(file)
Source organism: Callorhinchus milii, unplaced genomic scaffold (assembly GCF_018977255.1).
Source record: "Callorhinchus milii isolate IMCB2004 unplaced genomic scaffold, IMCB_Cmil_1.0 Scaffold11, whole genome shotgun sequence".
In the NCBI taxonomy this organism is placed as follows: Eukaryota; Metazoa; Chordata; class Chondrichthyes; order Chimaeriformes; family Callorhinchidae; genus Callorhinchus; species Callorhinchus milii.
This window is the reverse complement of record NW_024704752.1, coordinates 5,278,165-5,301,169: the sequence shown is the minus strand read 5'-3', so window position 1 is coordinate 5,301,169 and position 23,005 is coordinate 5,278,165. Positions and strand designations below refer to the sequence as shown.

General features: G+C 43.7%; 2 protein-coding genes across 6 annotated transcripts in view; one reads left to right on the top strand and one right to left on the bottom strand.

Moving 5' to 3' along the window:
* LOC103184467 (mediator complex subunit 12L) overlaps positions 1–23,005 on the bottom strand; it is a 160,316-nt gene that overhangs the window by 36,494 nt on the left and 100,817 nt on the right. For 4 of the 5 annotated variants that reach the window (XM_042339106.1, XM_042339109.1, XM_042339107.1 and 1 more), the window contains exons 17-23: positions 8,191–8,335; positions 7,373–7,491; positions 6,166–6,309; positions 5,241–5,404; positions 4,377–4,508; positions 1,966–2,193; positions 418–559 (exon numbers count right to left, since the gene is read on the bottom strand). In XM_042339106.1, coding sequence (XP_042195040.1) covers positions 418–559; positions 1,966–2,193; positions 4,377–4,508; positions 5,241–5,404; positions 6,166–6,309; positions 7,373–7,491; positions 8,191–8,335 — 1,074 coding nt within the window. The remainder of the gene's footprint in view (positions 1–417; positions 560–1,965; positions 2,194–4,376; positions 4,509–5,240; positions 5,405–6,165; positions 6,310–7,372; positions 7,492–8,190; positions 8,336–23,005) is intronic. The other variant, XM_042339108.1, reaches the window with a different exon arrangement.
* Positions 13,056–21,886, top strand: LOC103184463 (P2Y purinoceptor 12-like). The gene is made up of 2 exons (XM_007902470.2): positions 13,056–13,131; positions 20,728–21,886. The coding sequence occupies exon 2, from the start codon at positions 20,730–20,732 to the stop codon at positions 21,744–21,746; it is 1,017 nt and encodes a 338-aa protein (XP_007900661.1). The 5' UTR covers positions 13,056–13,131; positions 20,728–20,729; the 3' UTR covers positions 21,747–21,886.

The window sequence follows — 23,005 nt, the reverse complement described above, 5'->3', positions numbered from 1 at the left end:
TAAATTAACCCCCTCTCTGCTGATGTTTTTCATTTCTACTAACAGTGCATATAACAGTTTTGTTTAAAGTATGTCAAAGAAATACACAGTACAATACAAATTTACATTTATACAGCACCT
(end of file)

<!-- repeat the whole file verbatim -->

Source organism: Callorhinchus milii, unplaced genomic scaffold (assembly GCF_018977255.1).
Source record: "Callorhinchus milii isolate IMCB2004 unplaced genomic scaffold, IMCB_Cmil_1.0 Scaffold11, whole genome shotgun sequence".
In the NCBI taxonomy this organism is placed as follows: Eukaryota; Metazoa; Chordata; class Chondrichthyes; order Chimaeriformes; family Callorhinchidae; genus Callorhinchus; species Callorhinchus milii.
This window is the reverse complement of record NW_024704752.1, coordinates 5,278,165-5,301,169: the sequence shown is the minus strand read 5'-3', so window position 1 is coordinate 5,301,169 and position 23,005 is coordinate 5,278,165. Positions and strand designations below refer to the sequence as shown.

General features: G+C 43.7%; 2 protein-coding genes across 6 annotated transcripts in view; one reads left to right on the top strand and one right to left on the bottom strand.

Moving 5' to 3' along the window:
* LOC103184467 (mediator complex subunit 12L) overlaps positions 1–23,005 on the bottom strand; it is a 160,316-nt gene that overhangs the window by 36,494 nt on the left and 100,817 nt on the right. For 4 of the 5 annotated variants that reach the window (XM_042339106.1, XM_042339109.1, XM_042339107.1 and 1 more), the window contains exons 17-23: positions 8,191–8,335; positions 7,373–7,491; positions 6,166–6,309; positions 5,241–5,404; positions 4,377–4,508; positions 1,966–2,193; positions 418–559 (exon numbers count right to left, since the gene is read on the bottom strand). In XM_042339106.1, coding sequence (XP_042195040.1) covers positions 418–559; positions 1,966–2,193; positions 4,377–4,508; positions 5,241–5,404; positions 6,166–6,309; positions 7,373–7,491; positions 8,191–8,335 — 1,074 coding nt within the window. The remainder of the gene's footprint in view (positions 1–417; positions 560–1,965; positions 2,194–4,376; positions 4,509–5,240; positions 5,405–6,165; positions 6,310–7,372; positions 7,492–8,190; positions 8,336–23,005) is intronic. The other variant, XM_042339108.1, reaches the window with a different exon arrangement.
* Positions 13,056–21,886, top strand: LOC103184463 (P2Y purinoceptor 12-like). The gene is made up of 2 exons (XM_007902470.2): positions 13,056–13,131; positions 20,728–21,886. The coding sequence occupies exon 2, from the start codon at positions 20,730–20,732 to the stop codon at positions 21,744–21,746; it is 1,017 nt and encodes a 338-aa protein (XP_007900661.1). The 5' UTR covers positions 13,056–13,131; positions 20,728–20,729; the 3' UTR covers positions 21,747–21,886.

The window sequence follows — 23,005 nt, the reverse complement described above, 5'->3', positions numbered from 1 at the left end:
TAAATTAACCCCCTCTCTGCTGATGTTTTTCATTTCTACTAACAGTGCATATAACAGTTTTGTTTAAAGTATGTCAAAGAAATACACAGTACAATACAAATTTACATTTATACAGCACCT